the artistry and psychology of gaming


Far Cry 3: Blood Dragon

Far Cry 3: Blood Dragon

The Good:
+ Comedy jumps between over-the-top 80s parody and deadpan self-awareness – and excels at both
+ Action and stealth gameplay are faster and more streamlined than the original game
+ Sidequests and collectibles are actually entertaining this time

The Bad:
– Unnecessary sandbox and control quirks inherited from Far Cry 3
– Villains and retro-futuristic setting are barely used at all
– Blood Dragon-related gameplay does not fit the game’s tone or pacing

Far Cry 3 has been a bit of a pleasant surprise. In the current climate of game publishing, the game had no obligation to be anything other than a forgettable sequel to a forgettable sequel, but instead materialized as a character-focused descent into insanity and the effects of glorified violence. I don’t think it did it particularly well, mind you – the protagonist’s arc was rather erratic, and the campaign and open world were even more padded and bloated than the average sandbox shooter. But the fact that it tried for something with sophistication and character at a time when AAA releases, especially sequels, can be summarized with “durr hurr manly guns” makes it rather praiseworthy.

Similarly, Far Cry 3: Blood Dragon was much more likely to be overpriced mission pack DLC, but is instead a standalone expansion focused on relentless comedy, ridiculous retro style, and a lot of fluorescent, explosive fun. It again sidesteps the “durr hurr manly guns” theme, this time by embracing it with a smile and a wink (or rather, a big sign reading, “I AM A PARODY”), and arguably becomes even more of a departure as a result. It certainly doesn’t approach its full potential – its gameplay is firmly rooted in its base game whether it’s appropriate or not, and many corners were clearly cut to squeeze the product into its low budget. But dedicated comedy games are few and far between, and any game that goes out of its way to break the industry’s cycle of iterative money sinks is a game worth supporting, so check this one out if you feel this particular brand of humour is for you.

The game is a loving homage to all things 80s. Sci-fi action B-movies are the primary target, with hilariously awful one-liners, a darkly silly vision of the future, and Michael Biehn proudly offering protagonist Rex Power Colt (yes, Power is literally his middle name) the most ridiculous gravel-flavoured voice performance since Solid Snake. But really, the whole decade is in the crosshairs here. Much of the imagery has a classic Mega Man feel to it, the barely animated 2D cinematics are ripped straight out of the NES Ninja Gaidens, and the soundtrack is primarily low-fi synthesizers and embarrassingly earnest shrieking guitar rock. And of course, the neon-drenched art style is completed with a layer of perpetual scan lines and VHS fuzz. And it’s all hilarious.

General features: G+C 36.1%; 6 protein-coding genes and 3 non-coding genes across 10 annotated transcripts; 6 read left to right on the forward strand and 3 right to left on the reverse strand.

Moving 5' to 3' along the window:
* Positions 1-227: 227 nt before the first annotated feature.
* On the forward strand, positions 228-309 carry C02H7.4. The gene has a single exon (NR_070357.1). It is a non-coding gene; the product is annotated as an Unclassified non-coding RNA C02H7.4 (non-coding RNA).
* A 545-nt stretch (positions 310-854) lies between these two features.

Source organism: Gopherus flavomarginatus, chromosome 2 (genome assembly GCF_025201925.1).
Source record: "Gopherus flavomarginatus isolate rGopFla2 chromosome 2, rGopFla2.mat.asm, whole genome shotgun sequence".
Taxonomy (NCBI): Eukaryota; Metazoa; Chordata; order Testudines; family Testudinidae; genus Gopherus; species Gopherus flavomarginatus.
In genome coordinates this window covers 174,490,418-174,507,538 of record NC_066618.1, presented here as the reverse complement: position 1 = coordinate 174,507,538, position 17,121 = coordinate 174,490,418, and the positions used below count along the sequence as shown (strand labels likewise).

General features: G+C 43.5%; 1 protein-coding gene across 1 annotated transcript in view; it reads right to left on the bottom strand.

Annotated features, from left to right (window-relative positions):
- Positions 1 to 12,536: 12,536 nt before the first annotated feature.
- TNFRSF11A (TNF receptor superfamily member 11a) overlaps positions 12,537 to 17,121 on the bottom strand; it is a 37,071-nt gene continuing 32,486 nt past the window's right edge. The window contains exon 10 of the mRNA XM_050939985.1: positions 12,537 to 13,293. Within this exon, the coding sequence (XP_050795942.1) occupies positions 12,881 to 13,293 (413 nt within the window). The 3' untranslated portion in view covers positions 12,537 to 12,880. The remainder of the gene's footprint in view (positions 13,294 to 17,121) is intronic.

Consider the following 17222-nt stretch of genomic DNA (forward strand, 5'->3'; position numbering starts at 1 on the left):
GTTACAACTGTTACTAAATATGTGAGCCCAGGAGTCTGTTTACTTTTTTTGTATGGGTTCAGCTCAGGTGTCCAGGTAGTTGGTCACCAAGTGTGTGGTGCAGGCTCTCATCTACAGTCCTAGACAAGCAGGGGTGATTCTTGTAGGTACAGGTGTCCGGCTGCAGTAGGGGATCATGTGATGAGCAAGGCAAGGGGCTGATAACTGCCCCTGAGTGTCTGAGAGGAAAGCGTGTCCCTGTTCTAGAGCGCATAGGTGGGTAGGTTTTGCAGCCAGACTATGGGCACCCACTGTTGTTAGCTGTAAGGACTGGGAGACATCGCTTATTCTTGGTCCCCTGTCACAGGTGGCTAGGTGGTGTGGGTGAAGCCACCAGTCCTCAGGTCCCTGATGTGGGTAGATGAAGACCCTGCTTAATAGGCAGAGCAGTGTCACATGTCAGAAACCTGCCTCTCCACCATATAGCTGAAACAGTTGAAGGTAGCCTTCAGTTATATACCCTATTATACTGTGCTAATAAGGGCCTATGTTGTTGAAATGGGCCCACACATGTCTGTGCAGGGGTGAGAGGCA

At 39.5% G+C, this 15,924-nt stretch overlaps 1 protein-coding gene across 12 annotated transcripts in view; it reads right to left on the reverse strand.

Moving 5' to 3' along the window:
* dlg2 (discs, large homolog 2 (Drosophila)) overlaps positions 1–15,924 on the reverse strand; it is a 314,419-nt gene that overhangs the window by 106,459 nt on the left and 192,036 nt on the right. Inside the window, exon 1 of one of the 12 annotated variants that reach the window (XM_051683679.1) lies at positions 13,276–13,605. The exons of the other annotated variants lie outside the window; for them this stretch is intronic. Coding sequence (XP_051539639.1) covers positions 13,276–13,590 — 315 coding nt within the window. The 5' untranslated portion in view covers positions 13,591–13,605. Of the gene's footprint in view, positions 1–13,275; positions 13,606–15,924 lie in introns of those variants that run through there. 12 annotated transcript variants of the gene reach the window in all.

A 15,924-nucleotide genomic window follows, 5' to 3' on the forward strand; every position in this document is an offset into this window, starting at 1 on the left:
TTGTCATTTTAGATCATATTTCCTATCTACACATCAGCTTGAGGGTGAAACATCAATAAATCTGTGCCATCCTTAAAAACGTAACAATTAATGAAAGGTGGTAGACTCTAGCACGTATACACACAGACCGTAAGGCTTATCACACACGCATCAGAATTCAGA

Hello, 1988.

The humour never loses momentum throughout Blood Dragon. Lines of dialogue, loading screen hints, item descriptions, and player actions are all fuel for jokes. Even the healing animations are funny. But it’s the range of the comedy that’s most surprising and impressive. Obviously, the big overarching joke is that the game could be accurately titled Schwarzenegger’s Career: The Punchline, but it also takes the time to parody RockyStar WarsTeenage Mutant Ninja Turtles, and any other 80s staples it can get its hands on. And it doesn’t rely solely on parody, either. The anachronistic inclusion of a bow and arrow is justified with “That’s why we put neon on it. Because neon is the future.” This kind of deadpan self-mockery and Rex’s oblivious testosterone overload are funny regardless of your familiarity with any source material. There are even jokes that poke fun at the original Far Cry 3 itself.

Despite this, Blood Dragon’s gameplay owes nearly everything to its base game. So while there’s explosive gunplay and viciously satisfying stealth combat, there’s also a pointless open world and an overly complicated control scheme. To its credit, Blood Dragon does streamline some of Far Cry 3’s more superfluous mechanics. The weapon selection has been reduced to just one of each category, rather than a truckload of interchangeable assault rifles and shotguns, and the skills now unlock along a linear path, rather than an unnecessarily branching web. Accordingly, Far Cry 3’s now tonally-inappropriate “vulnerability” phase has been removed, since Rex has access to several advanced techniques from the beginning, as well as higher speed and jumping height. And when it plays to these strengths, Blood Dragon is a lot of fun.

It feels more like Far Cry’s one-time spiritual sequel Crysis than anything. The kind of game where you can slowly sneak up on an enemy and take him out silently from behind, but it may be more fun to sprint across rooftops and tackle him from above while tossing grenades indiscriminately. The level design usually reflects this, with fewer stealth routes, more opportunities to play like a Terminator, and a larger number and earlier appearance of heavy troopers. Although that last one’s not so positive, since heavy troopers take forever to bring down and often ruin hostage rescue missions, which do require stealth.